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July 29, 2010 3:38 pm
The government has said it will scrap a rule under which people can be forced to retire at the age of 65.
The move, which will come into effect from October 2011, will inevitably mean more people will work for longer, but it should also mean employees are not forced out of their jobs before they are ready to retire.
So, how will the changes affect you?
Who will benefit?
This is great news for the 68 per cent of over 55s who want to work past the current standard retirement age, says Darren Dicks, head of ‘at retirement’ for Aviva. And, he says, it is even better news for the 5 per cent who believe that they will be forced to leave their current roles when they reach the official retirement age.
Will I get a larger income from my state pension if I continue working?
To be entitled to the full state pension, you have to have worked for a set number of years. Scrapping the default retirement age is likely to mean that more people gain all of their entitement and so draw a slightly larger state pension when they do eventually retire.
Will my occupational pension or personal pension be worth more if I retire later?
Danny Cox of advice firm Hargreaves Lansdown makes the point that if you’re working for longer then you will have more time to build up a pension – from your own payments and from employer contributions if you are in a company scheme. This will produce a larger fund from which to draw an income, or buy an annuity. As a result, your eventual pension income will be higher.
What about people who want to retire at 65? Can they still do so?
Yes, people will still be able to choose to retire at 65 and take a state pension – although the age at which the state pension is payable is due to rise to age 67 by 2036 and to age 68 by 2046.
And anyone who has saved enough money to retire early will still be able to do so.
Will anyone lose out from the new rules?
Employers argue that this rule will block jobs for young people as older people remain in the workforce. By increasing the retirement age, the government is trying to solve one problem it has with pensions, but perhaps creating a greater problem elsewhere. Currently, there are a million young people out of work, and this measure could make it harder for them to get employment.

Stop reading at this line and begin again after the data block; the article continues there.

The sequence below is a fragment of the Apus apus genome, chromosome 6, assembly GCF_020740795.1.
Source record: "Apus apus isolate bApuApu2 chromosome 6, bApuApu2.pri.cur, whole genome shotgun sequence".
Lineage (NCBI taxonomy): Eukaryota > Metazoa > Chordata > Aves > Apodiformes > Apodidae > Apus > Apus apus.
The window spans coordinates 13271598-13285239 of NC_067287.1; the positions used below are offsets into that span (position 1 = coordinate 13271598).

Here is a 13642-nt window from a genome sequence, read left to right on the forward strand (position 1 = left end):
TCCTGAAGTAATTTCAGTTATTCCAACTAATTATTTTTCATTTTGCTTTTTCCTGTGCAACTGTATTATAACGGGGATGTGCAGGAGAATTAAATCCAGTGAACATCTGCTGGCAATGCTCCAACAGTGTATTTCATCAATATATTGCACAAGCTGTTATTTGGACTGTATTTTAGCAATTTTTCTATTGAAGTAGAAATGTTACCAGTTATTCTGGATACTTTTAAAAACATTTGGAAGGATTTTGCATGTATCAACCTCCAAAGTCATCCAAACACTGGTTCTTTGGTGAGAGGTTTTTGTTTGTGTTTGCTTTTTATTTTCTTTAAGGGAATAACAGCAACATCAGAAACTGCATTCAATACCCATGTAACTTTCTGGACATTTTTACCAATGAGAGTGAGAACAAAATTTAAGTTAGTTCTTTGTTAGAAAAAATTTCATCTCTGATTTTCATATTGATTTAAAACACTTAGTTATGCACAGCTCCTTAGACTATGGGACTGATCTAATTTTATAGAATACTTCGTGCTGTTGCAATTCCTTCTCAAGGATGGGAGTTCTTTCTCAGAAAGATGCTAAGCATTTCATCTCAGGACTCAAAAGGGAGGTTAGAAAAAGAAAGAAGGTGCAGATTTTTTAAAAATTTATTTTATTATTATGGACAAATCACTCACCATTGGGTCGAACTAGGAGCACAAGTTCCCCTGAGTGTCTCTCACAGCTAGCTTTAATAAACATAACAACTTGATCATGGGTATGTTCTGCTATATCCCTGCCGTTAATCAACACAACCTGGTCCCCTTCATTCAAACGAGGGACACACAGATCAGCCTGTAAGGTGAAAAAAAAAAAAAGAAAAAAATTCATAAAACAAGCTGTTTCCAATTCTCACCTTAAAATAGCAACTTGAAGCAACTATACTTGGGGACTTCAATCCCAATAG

So, why has the government decided to do it?
Earlier this month, the European Commission urged European governments to raise their retirement ages because the current system was ‘simply not sustainable’. As a result, France will raise its retirement age from 60 to 62 by 2018, while Italy is raising its retirement age from 57 to 61 by 2013.
Adrian Lowcock, senior investment manager at Bestinvest says: “Whether we like it or not, and most of us won’t, the retirement age (65 for men) was set at time when the average life expectancy was 68. In this day and age, it is not unreasonable for people to expect to live into their late 80’s. This has added a huge burden on the state pension and the economy.
“As life expectancy increases it will become harder for people to save for their retirement – currently we work for 45 years and need to save enough money to be able to afford to be retired for 20 years. Not many people will be able to do this and most will not enjoy the same standard of living.”
Will anyone still be forced to retire at a certain age?
The government has said there could be exceptions for jobs such as air traffic controllers and police officers where performance can be linked to age. In these cases, the employer would need to “objectively justify” the decision to keep a retirement age. This might lead to court cases - but for entire professions or organisations, rather than individuals.
Will it mean annuity rates go up?
In theory, as you get older, the income you can get from an annuity should go up, because you have fewer years to live and draw an income. But Danny Cox of Hargreaves Lansdown says the trend for annuity rates at the moment is downwards and this is unlikely to be affected by the scrapping of the default retirement age.
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